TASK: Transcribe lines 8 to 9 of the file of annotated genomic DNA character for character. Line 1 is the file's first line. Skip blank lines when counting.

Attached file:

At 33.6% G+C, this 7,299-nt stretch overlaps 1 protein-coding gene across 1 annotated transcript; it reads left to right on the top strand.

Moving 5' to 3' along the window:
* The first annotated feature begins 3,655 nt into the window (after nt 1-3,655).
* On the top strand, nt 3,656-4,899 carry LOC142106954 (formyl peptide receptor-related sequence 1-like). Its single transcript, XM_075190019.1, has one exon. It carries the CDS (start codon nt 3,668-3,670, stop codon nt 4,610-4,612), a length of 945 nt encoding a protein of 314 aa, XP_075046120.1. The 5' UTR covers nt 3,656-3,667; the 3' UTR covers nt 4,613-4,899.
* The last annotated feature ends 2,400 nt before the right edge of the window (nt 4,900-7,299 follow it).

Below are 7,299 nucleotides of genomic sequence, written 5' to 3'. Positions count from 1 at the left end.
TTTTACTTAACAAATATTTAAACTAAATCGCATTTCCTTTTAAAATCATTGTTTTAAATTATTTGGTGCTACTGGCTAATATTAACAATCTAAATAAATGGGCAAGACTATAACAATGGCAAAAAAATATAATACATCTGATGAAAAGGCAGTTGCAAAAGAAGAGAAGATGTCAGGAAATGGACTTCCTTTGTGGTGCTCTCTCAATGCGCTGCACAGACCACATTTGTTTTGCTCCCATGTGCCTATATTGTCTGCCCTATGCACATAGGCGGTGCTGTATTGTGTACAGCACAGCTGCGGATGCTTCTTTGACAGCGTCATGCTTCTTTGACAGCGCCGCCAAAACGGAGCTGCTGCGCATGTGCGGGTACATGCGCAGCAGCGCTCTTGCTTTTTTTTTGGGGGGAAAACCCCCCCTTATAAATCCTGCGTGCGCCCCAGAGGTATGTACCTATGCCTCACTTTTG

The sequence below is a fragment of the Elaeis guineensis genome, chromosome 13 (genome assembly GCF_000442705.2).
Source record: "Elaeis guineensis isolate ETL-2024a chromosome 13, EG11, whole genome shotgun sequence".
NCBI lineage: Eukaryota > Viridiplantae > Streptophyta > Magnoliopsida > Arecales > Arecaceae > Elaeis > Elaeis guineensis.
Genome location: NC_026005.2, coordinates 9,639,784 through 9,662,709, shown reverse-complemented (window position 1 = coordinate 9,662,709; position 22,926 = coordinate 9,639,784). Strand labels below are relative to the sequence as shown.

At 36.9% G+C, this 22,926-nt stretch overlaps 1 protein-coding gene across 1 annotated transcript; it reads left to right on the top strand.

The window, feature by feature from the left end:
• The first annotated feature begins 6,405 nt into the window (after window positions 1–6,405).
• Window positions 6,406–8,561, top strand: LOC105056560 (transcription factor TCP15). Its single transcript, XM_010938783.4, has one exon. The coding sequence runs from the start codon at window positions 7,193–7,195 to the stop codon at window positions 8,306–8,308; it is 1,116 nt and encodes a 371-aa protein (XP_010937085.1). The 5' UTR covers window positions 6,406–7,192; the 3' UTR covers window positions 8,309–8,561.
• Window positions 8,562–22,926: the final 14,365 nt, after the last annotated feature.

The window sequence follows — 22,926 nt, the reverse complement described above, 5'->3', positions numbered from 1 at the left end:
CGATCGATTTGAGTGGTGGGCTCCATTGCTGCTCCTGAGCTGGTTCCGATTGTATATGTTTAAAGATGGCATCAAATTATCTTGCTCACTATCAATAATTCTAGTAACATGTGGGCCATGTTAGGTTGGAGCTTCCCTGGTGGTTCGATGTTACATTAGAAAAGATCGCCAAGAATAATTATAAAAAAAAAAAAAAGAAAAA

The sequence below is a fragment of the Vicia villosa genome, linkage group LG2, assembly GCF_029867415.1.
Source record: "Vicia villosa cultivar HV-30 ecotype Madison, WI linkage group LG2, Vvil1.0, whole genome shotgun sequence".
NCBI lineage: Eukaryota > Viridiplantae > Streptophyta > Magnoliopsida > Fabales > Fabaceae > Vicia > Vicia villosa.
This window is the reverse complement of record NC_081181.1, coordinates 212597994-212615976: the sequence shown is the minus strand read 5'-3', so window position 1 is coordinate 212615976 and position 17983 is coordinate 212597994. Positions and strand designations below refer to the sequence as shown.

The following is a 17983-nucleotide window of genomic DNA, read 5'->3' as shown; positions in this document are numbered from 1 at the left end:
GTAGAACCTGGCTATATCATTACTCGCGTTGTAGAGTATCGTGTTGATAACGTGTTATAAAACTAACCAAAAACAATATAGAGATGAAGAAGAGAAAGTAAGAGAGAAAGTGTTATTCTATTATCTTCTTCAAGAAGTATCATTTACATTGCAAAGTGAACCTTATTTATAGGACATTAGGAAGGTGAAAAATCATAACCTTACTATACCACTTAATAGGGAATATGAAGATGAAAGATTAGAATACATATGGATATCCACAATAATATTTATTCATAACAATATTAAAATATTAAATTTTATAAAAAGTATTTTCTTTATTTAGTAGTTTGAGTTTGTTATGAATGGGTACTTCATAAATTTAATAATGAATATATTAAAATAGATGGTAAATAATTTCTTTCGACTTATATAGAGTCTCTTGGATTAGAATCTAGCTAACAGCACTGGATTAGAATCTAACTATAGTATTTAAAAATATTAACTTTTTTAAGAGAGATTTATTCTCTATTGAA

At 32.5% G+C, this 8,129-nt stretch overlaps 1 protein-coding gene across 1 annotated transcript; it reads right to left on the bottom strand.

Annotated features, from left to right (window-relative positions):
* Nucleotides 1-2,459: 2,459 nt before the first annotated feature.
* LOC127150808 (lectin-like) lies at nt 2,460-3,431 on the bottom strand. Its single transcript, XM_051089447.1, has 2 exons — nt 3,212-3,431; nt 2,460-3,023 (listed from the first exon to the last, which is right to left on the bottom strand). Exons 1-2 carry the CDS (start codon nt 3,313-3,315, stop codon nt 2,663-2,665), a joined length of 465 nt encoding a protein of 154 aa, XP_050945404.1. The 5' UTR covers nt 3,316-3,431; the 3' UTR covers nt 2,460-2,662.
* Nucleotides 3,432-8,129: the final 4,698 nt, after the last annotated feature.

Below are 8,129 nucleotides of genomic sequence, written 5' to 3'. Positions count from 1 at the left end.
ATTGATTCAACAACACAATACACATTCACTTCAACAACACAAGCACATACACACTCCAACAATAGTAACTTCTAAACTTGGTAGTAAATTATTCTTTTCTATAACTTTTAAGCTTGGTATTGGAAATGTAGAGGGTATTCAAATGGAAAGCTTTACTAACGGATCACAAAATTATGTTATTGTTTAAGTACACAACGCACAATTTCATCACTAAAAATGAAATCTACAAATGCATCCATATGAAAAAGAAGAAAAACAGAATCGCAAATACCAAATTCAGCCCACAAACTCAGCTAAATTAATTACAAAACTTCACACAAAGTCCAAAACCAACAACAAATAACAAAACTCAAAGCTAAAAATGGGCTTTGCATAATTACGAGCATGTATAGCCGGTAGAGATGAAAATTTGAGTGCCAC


The sequence below is a fragment of the Elaeis guineensis genome, chromosome 13 (genome assembly GCF_000442705.2).
Source record: "Elaeis guineensis isolate ETL-2024a chromosome 13, EG11, whole genome shotgun sequence".